INSOLVENCY experts have warned that almost one in three Blackpool shops are at risk of failing.
The warning comes as Local Growth Minister Mark Prisk told the high street that it cannot live in the past but must change to meet radical changes in consumer behaviour over the past few years.
He was launching a new national Future High Streets Forum of leaders from retail, property and business to better understand competition faced by town centres.
It will also investigate parking, how to make it easier for pop-up shops to use empty spaces and allowing commercial landlords to turn part of their building into residential property to bring more people into town centres.
Figures from R3, the trade body for Insolvency Professionals, show that 30 per cent of retailers in the North West are at risk of failure within the next 12 months,
In Blackpool it estimates that out of 243 retailers, 69 are at risk under data from Bureau van Dijk’s Fame database. This compares to a risk rate of 23 per cent within all types of business in the area.
Jeremy Oddie, North West regional chair of R3 and head of recoveries at accountants Mitchell Charlesworth, said: “Despite the recent closure of Jessops, R3’s figures show that over the past two years, nearly half of all jobs and stores have been saved during major retail failures, thanks to the UK’s flexible insolvency regime.
“However, we do need to be honest and realistic in establishing a ‘tipping point’ where resuscitation is impossible.
“We believe around one in ten retail businesses is a zombie business, kept alive by the forbearance of banks and low interest rates.
“The big retailers we have recently seen enter administration were known to have been in a precarious situation for some time.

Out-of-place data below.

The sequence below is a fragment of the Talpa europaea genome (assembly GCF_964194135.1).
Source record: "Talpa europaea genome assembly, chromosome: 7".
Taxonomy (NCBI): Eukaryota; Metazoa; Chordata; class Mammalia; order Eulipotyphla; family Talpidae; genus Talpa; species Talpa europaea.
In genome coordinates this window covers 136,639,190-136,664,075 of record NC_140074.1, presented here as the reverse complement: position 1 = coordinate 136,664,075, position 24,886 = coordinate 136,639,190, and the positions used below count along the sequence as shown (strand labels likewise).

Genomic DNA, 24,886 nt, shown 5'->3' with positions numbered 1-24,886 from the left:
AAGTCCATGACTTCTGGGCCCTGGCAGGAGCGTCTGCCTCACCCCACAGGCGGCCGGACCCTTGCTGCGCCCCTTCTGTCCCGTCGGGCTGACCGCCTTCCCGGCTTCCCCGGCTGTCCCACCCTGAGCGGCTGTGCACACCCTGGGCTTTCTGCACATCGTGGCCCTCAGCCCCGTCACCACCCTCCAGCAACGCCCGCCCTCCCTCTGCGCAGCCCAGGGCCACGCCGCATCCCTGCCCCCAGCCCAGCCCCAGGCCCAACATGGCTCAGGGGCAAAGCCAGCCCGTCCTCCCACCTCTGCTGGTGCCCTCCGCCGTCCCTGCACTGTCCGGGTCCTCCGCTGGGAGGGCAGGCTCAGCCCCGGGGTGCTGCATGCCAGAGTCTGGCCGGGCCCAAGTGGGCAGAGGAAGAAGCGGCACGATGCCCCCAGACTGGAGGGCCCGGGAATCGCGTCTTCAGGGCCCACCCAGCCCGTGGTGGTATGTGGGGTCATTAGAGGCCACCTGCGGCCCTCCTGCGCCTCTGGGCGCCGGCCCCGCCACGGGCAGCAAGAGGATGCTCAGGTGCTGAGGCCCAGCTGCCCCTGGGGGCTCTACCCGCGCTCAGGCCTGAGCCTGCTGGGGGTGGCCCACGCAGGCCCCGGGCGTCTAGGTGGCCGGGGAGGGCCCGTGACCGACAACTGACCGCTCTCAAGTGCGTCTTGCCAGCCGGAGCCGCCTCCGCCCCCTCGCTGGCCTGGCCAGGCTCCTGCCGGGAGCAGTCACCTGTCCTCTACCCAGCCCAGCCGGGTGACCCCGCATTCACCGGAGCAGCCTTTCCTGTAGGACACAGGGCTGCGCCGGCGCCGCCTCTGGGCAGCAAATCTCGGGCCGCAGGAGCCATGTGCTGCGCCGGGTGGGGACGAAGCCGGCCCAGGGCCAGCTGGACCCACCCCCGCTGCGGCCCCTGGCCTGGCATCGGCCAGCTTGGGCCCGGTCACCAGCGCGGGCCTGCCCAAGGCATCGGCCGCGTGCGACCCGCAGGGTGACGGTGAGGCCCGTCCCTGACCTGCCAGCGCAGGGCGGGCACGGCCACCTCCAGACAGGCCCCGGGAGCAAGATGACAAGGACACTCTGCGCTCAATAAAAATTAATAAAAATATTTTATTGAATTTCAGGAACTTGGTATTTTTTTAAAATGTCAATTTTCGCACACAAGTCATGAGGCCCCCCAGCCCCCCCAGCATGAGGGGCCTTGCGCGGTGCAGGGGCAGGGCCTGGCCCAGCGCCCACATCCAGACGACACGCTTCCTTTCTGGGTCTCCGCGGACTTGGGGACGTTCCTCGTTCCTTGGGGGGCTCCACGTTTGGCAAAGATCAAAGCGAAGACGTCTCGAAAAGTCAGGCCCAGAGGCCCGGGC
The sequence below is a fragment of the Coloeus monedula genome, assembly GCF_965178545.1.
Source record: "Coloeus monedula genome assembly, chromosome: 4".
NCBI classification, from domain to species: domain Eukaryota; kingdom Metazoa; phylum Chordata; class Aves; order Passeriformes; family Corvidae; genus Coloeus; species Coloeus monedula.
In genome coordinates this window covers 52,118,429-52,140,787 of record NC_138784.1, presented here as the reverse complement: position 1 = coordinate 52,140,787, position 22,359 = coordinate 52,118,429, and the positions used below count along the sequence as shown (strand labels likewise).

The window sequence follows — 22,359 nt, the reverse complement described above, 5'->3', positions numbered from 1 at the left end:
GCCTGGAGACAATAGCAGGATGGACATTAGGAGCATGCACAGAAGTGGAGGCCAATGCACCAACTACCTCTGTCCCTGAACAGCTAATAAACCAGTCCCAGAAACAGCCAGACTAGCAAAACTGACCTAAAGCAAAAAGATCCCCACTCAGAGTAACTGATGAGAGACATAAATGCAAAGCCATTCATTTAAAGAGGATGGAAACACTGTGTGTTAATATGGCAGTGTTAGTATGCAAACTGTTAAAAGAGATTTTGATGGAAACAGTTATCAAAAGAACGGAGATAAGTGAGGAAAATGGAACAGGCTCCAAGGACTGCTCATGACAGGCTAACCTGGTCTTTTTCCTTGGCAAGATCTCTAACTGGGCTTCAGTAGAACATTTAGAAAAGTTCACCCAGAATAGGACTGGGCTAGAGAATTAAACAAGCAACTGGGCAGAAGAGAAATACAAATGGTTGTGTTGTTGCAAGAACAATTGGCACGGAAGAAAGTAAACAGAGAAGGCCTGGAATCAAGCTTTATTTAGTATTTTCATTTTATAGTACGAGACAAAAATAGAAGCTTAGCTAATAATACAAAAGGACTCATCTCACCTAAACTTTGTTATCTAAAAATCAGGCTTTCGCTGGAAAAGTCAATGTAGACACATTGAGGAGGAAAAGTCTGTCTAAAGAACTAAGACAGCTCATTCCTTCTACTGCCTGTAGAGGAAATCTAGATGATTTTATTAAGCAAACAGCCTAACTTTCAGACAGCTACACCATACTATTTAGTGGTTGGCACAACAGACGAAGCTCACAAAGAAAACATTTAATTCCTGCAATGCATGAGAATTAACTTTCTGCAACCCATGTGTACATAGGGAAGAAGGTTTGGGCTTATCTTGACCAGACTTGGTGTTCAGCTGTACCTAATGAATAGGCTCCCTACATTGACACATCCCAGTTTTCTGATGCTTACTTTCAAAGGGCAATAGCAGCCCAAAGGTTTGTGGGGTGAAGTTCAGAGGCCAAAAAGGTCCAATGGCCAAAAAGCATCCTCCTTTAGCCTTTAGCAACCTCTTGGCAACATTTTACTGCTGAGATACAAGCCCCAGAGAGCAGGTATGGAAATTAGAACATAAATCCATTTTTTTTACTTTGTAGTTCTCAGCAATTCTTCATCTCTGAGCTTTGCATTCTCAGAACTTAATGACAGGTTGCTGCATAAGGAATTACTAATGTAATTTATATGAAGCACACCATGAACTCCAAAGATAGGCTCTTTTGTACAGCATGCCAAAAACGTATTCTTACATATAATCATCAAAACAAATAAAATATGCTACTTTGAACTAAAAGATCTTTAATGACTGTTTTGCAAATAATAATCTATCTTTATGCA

“The high street is having to re-define itself, and many chains have been shedding stores to create a more workable business model. This process could reach a natural conclusion at some point in the year ahead, although we expect a few more major insolvencies in the meantime.”
Steve Pye, from the Federation of Small Businesses in Blackpool, said there were many challenges facing the high street and there was no one stock answer.
He said: “One problem that seems to fertilise the malaise on the UK high streets is that there are several businesses do not have an online marketing strategy, such as regular product sales or updates on Social media websites.
“A lot of businesses don’t even have a website that sells or promotes their products, opening times or even contact details.
“But one of my biggest concerns is when staff stand in shop doorways, smoking and putting people off from entering their premises.
“What a difference would it make to the high street if some of them looked at the way their competitors trade and copy some of their ideas and practices.”